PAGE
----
Long Distance Running

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What is Long Distance Running?

If you want a simple crude definition of long-distance running, then Long-distance running, also known as endurance running, is a type of running over a distance of at least 3 kilometers (1.9 mi). It is primarily aerobic in nature and needs stamina as well as mental strength. But in modern times, Most runners consider +5k distance long-distance running.

Humans, particularly primates, are well equipped for long-distance running among mammals. According to the endurance running theory, Homo sapiens developed running endurance due to traveling over broad regions, which enhanced scavenging possibilities and permitted persistent hunting. Migratory primates and a small number of terrestrial carnivores, such as bears, dogs, wolves, and hyenas, can run for long periods.

Long-distance running serves various goals in modern human society: it might be done for physical fitness, enjoyment, travel, economic reasons, or cultural reasons. Long-distance running can help you enhance your cardiovascular health as well. Running increases aerobic fitness by stimulating the muscles and heart to operate more effectively by boosting the activity of enzymes and hormones. Endurance running is and has always been an important part of physical military preparation.

Although in pre-industrial times, foot couriers would run to relay information to far regions, professional running is most typically encountered in the realm of sports. Long-distance running is practiced by the Hopi and Tarahumara peoples, among others, as a sort of ritual or ceremonial. Distance running has also been linked to nation-building and maybe a bonding exercise for family, friends, and work. Distance running’s social aspect has been related to enhanced performance.

Track running, road running, and cross country running are the three most prevalent types, all of which are defined by their topography — all-weather tracks, roads, and natural terrain, respectively. Long-distance track races typically vary from 3000 meters (1.87 miles) to 10,000 meters (6.2 miles), whereas cross-country events often cover 5 to 12 kilometers (3 to 7.5 miles). In contrast, road races might be much longer, exceeding 100 kilometers (62 miles).

The 3000-meter steeplechase (which also includes leaping over obstacles and water), 5000 meters, 10,000 meters, and marathon are the four long-distance running events in the Summer Olympics (42.195 kilometers, or 26 miles and 385 yards). Kenyans, Moroccans, and Ethiopians have dominated major international long-distance races since the late 1980s. The high altitude of these nations has been shown to aid in the success of these runners. When mountain air is paired with endurance exercise, red blood cells grow, allowing more oxygen to be delivered through the arteries. Most of these successful East African runners are found from the Great Rift Valley’s three mountain areas.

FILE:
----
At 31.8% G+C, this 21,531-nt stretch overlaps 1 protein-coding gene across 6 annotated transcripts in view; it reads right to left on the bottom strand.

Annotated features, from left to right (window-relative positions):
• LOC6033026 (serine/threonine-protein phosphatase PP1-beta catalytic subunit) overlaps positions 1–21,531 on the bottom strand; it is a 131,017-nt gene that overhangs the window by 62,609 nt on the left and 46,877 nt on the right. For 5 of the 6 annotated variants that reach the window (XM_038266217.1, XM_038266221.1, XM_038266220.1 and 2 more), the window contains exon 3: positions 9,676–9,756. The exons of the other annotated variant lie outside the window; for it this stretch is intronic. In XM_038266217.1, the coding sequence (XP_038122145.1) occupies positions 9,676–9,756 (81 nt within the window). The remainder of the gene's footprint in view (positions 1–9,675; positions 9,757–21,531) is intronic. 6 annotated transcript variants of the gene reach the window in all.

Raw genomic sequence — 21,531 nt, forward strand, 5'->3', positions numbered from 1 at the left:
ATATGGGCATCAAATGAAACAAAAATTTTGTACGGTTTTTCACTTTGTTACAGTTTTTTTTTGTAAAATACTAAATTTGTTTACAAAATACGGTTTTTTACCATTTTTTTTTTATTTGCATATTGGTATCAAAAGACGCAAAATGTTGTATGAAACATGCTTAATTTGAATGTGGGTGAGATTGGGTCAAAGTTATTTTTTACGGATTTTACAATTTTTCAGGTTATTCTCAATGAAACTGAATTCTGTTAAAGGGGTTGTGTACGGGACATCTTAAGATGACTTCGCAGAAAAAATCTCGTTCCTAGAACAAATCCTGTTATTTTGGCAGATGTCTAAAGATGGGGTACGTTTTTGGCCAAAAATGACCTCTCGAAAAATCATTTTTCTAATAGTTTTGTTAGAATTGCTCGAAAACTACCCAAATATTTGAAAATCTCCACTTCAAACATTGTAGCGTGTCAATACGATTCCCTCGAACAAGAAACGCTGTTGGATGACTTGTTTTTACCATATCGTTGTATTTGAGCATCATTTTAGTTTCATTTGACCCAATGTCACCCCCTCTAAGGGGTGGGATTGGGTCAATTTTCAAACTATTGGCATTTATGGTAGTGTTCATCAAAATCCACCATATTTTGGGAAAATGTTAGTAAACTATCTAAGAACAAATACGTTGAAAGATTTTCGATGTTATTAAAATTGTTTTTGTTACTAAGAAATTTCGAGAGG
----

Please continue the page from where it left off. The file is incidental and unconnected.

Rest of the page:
History of Long Distance Running

Prehistoric Running


Ancient Hunters | Prehistoric Running

Long-distance running as a traditional way of hunting among the San of the Kalahari, American Indians, and Australian Aborigines has been documented via anthropological investigations of current hunter-gatherer tribes. The hunter would run at a slow, comfortable, and steady pace for one hour to many days in an area where the animal had no hiding places.

The animal, which is running in spurts, must pause to pant to cool off. Still, as the chase progresses, it will not have enough time to cool down before having to resume running. It will eventually collapse after getting exhausted due to running in a hot atmosphere. The physical structure of a 12-year-old Nariokatome kid has been proposed to illustrate that early humans ate more meat and less vegetation 1.5 million years ago and hunted by running down animals.

Ancient history

Long-distance running began to be used for purposes other than hunting as agriculture and society progressed: religious rites, conveying messages for military and political objectives, and sport.


Running Messengers | Pheidippides

Long-distance Running messengers have always been reported in history as soldiers and king’s officials who circulated information around the realm by running. While running messengers were trained from childhood to become one, there were running messengers in every part of the world, whose names were erased as time passed. But one particular running messenger’s story became a legend and passed from one generation to the other until modern times. This fascinating story became the foundation of modern professional long-distance running (Marathon).